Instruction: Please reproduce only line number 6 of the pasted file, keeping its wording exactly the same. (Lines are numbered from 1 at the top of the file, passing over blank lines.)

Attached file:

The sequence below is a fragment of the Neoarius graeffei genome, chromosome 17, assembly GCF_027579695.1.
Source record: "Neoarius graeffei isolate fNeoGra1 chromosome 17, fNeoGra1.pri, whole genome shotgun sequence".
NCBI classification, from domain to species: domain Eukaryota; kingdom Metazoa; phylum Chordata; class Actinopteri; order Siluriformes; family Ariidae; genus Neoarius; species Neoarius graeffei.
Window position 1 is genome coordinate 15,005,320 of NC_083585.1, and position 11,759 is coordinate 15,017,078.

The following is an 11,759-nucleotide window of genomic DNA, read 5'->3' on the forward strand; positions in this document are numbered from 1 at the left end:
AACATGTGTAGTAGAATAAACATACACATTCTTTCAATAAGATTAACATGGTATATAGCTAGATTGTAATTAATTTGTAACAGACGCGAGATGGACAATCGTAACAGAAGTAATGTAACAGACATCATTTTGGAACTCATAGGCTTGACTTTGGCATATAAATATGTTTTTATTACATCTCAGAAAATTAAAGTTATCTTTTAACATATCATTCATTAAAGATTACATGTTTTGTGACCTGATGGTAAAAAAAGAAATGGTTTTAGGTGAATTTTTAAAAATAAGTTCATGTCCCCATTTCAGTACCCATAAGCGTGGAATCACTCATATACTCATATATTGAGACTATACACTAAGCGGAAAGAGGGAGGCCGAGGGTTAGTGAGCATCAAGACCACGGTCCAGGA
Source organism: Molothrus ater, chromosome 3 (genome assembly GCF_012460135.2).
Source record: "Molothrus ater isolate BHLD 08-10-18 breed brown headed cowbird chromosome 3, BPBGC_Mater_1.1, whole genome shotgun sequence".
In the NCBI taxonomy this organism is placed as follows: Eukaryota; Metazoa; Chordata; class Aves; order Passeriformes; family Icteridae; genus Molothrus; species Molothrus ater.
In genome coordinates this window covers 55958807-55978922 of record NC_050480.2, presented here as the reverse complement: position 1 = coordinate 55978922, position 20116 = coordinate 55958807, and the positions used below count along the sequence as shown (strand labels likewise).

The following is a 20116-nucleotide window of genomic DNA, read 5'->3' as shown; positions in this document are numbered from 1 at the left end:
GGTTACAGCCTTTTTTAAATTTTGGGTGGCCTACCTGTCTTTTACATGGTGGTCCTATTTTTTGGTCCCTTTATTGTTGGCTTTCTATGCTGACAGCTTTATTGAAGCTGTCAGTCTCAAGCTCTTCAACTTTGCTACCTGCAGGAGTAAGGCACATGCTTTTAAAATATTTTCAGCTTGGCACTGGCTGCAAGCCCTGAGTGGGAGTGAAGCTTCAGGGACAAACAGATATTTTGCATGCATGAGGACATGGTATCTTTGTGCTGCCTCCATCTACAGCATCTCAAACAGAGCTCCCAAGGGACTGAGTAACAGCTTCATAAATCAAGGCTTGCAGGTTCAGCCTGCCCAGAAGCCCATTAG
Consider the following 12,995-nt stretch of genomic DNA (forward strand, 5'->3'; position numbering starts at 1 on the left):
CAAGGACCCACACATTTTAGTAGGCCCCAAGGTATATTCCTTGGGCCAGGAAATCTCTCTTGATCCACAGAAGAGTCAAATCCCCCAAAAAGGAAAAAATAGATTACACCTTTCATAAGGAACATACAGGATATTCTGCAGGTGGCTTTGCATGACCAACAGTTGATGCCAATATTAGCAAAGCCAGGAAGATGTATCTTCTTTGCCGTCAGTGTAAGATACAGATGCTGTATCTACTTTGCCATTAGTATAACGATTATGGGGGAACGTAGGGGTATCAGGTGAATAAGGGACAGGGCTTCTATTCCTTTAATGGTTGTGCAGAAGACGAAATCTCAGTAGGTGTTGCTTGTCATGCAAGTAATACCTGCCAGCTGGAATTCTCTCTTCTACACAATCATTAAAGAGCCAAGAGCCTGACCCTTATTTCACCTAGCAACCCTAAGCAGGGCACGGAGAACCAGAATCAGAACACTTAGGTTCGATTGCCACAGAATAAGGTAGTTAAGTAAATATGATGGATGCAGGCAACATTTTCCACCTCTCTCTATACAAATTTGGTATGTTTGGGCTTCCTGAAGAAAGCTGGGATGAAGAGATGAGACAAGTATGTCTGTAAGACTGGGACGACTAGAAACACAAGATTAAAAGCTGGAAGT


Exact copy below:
AACATGTGTAGTAGAATAAACATACACATTCTTTCAATAAGATTAACATGGTATATAGCTAGATTGTAATTAATTTGTAACAGACGCGAGATGGACAATCGTAACAGAAGTAATGTAACAGACATCATTTTGGAACTCATAGGCTTGACTTTGGCATATAAATATGTTTTTATTACATCTCAGAAAATTAAAGTTATCTTTTAACATATCATTCATTAAAGATTACATGTTTTGTGACCTGATGGTAAAAAAAGAAATGGTTTTAGGTGAATTTTTAAAAATAAGTTCATGTCCCCATTTCAGTACCCATAAGCGTGGAATCACTCATATACTCATATATTGAGACTATACACTAAGCGGAAAGAGGGAGGCCGAGGGTTAGTGAGCATCAAGACCACGGTCCAGGA